The Book Thief is $2.99. When Death has a story to tell, you listen. In 1939 Germany, an orphan falls in love with book — and Death himself narrates the stories. Holocaust stories can be both punishing and profound, and this one is no exception — but when you’re ready, it’s worth reading.
Howl’s Moving Castle is $3.99. Sometimes a curse can be just what you needed, as Sophie discovers in this delightful fantasy about a hat maker's daughter who's cursed to premature old age by the Witch of the Waste. To break the curse, Sophie will need to team up with the mysterious wizard Howl, who happens to be stuck under a curse of his own — but first, she'll have to get to his castle, which has a habit of wandering around. I love this as a readaloud, on its own, or (of course) a companion piece to the equally wonderful (though often quite different) movie adaptation.
Sister Outsider: Essays and Speeches is $1.99. More for teens and parents than younger readers, Audre Lorde tackles racism, sexism, homophobia, and other-ing in all its forms. The New York Times says: “Lorde's works will be important to those truly interested in growing up sensitive, intelligent, and aware.”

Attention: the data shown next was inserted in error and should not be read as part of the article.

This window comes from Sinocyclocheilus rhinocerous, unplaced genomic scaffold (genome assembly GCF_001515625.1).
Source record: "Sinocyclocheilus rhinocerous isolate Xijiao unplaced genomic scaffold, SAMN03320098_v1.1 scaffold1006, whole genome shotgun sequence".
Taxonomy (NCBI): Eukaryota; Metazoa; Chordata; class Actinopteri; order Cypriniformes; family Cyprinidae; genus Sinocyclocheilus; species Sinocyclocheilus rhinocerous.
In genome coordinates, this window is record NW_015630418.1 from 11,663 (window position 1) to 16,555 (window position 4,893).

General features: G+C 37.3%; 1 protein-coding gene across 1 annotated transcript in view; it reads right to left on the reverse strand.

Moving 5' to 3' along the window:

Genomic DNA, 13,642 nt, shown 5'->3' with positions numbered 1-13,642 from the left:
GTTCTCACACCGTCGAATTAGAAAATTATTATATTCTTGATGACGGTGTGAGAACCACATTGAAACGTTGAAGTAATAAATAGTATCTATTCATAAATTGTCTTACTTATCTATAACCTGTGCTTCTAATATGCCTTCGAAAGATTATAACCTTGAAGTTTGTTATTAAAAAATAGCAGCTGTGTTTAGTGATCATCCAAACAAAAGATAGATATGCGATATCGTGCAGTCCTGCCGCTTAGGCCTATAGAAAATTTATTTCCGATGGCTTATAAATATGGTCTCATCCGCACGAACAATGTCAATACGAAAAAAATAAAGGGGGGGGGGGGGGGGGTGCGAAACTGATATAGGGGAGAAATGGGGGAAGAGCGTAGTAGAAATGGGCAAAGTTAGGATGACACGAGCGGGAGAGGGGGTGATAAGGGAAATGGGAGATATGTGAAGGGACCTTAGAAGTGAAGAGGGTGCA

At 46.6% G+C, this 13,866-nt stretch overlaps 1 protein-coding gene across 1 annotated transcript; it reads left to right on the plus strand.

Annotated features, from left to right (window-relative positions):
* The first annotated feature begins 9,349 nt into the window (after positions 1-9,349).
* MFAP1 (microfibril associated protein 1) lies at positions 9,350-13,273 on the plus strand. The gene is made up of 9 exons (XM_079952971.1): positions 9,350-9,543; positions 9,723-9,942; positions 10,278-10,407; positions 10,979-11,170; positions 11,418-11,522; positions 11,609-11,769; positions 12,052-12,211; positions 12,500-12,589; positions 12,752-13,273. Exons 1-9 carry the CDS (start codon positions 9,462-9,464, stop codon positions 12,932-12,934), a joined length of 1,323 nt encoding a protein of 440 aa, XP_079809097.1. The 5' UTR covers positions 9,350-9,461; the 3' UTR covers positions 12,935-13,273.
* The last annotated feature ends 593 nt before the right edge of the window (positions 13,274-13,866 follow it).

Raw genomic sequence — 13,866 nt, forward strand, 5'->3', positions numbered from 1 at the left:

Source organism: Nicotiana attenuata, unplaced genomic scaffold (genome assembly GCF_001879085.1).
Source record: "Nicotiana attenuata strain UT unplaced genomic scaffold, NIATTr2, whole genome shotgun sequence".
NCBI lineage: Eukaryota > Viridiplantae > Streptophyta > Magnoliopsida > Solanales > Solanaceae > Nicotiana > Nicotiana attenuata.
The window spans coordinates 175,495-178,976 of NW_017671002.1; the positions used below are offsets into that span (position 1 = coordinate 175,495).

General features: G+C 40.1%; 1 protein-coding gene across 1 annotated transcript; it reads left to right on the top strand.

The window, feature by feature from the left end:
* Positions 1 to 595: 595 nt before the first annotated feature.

The Glass Town Game is just $0.99. I snagged this one as soon as I saw it since it made Suzanne’s Best of 2017 list — she says “Similar in style to Valente’s Fairyland series with a dash of The Phantom Tollbooth, this would be a great read-aloud and introduction to the Brontes (although you may have to prepare your listeners for some post-book heartbreak when they learn about the eventual fates of the siblings). I especially loved the Jane Austen cameo, presented (as Valente apologetically notes) from Charlotte’s point of view (she’s not a fan).”
The Mysterious Edge of the Heroic World by E.L. Konigsburg is $0.99. This isn’t my favorite Konigsburg — but if this were any other author, this story about a new kid in town who dreams of discovering something new would be high on the list. Konigsburg just sets a really high bar for herself.